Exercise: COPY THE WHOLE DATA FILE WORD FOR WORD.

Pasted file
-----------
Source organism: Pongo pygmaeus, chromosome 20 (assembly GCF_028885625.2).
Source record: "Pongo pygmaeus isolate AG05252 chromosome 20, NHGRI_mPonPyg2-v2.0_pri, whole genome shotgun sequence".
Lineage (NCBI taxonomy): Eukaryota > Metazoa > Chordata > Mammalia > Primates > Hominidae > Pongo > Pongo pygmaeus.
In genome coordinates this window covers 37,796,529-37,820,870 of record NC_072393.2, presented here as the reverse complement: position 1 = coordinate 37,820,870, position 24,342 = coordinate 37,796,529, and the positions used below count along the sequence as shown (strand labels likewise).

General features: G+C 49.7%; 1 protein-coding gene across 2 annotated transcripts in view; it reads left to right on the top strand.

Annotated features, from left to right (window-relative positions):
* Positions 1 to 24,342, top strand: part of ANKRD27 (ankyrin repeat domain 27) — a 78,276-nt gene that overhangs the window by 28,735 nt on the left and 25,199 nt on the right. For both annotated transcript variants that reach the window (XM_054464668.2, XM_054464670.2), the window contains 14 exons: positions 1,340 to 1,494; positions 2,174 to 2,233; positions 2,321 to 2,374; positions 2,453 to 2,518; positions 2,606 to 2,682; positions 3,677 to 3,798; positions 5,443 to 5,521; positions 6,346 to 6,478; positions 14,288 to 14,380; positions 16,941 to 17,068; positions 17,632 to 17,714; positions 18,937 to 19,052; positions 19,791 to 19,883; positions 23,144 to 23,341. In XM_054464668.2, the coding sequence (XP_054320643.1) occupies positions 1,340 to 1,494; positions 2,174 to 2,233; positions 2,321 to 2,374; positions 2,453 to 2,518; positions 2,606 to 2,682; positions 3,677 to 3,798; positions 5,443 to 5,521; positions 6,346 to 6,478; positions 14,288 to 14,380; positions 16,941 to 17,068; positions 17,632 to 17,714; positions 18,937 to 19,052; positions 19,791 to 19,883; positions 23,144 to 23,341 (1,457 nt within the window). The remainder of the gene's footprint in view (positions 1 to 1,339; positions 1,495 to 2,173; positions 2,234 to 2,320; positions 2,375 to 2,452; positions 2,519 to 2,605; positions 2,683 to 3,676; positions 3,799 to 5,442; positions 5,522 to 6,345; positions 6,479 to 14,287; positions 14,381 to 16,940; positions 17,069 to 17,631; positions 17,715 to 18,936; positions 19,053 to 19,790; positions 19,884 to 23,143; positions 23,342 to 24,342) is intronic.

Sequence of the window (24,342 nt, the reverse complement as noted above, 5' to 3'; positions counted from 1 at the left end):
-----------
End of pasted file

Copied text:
Source organism: Pongo pygmaeus, chromosome 20 (assembly GCF_028885625.2).
Source record: "Pongo pygmaeus isolate AG05252 chromosome 20, NHGRI_mPonPyg2-v2.0_pri, whole genome shotgun sequence".
Lineage (NCBI taxonomy): Eukaryota > Metazoa > Chordata > Mammalia > Primates > Hominidae > Pongo > Pongo pygmaeus.
In genome coordinates this window covers 37,796,529-37,820,870 of record NC_072393.2, presented here as the reverse complement: position 1 = coordinate 37,820,870, position 24,342 = coordinate 37,796,529, and the positions used below count along the sequence as shown (strand labels likewise).

General features: G+C 49.7%; 1 protein-coding gene across 2 annotated transcripts in view; it reads left to right on the top strand.

Annotated features, from left to right (window-relative positions):
* Positions 1 to 24,342, top strand: part of ANKRD27 (ankyrin repeat domain 27) — a 78,276-nt gene that overhangs the window by 28,735 nt on the left and 25,199 nt on the right. For both annotated transcript variants that reach the window (XM_054464668.2, XM_054464670.2), the window contains 14 exons: positions 1,340 to 1,494; positions 2,174 to 2,233; positions 2,321 to 2,374; positions 2,453 to 2,518; positions 2,606 to 2,682; positions 3,677 to 3,798; positions 5,443 to 5,521; positions 6,346 to 6,478; positions 14,288 to 14,380; positions 16,941 to 17,068; positions 17,632 to 17,714; positions 18,937 to 19,052; positions 19,791 to 19,883; positions 23,144 to 23,341. In XM_054464668.2, the coding sequence (XP_054320643.1) occupies positions 1,340 to 1,494; positions 2,174 to 2,233; positions 2,321 to 2,374; positions 2,453 to 2,518; positions 2,606 to 2,682; positions 3,677 to 3,798; positions 5,443 to 5,521; positions 6,346 to 6,478; positions 14,288 to 14,380; positions 16,941 to 17,068; positions 17,632 to 17,714; positions 18,937 to 19,052; positions 19,791 to 19,883; positions 23,144 to 23,341 (1,457 nt within the window). The remainder of the gene's footprint in view (positions 1 to 1,339; positions 1,495 to 2,173; positions 2,234 to 2,320; positions 2,375 to 2,452; positions 2,519 to 2,605; positions 2,683 to 3,676; positions 3,799 to 5,442; positions 5,522 to 6,345; positions 6,479 to 14,287; positions 14,381 to 16,940; positions 17,069 to 17,631; positions 17,715 to 18,936; positions 19,053 to 19,790; positions 19,884 to 23,143; positions 23,342 to 24,342) is intronic.

Sequence of the window (24,342 nt, the reverse complement as noted above, 5' to 3'; positions counted from 1 at the left end):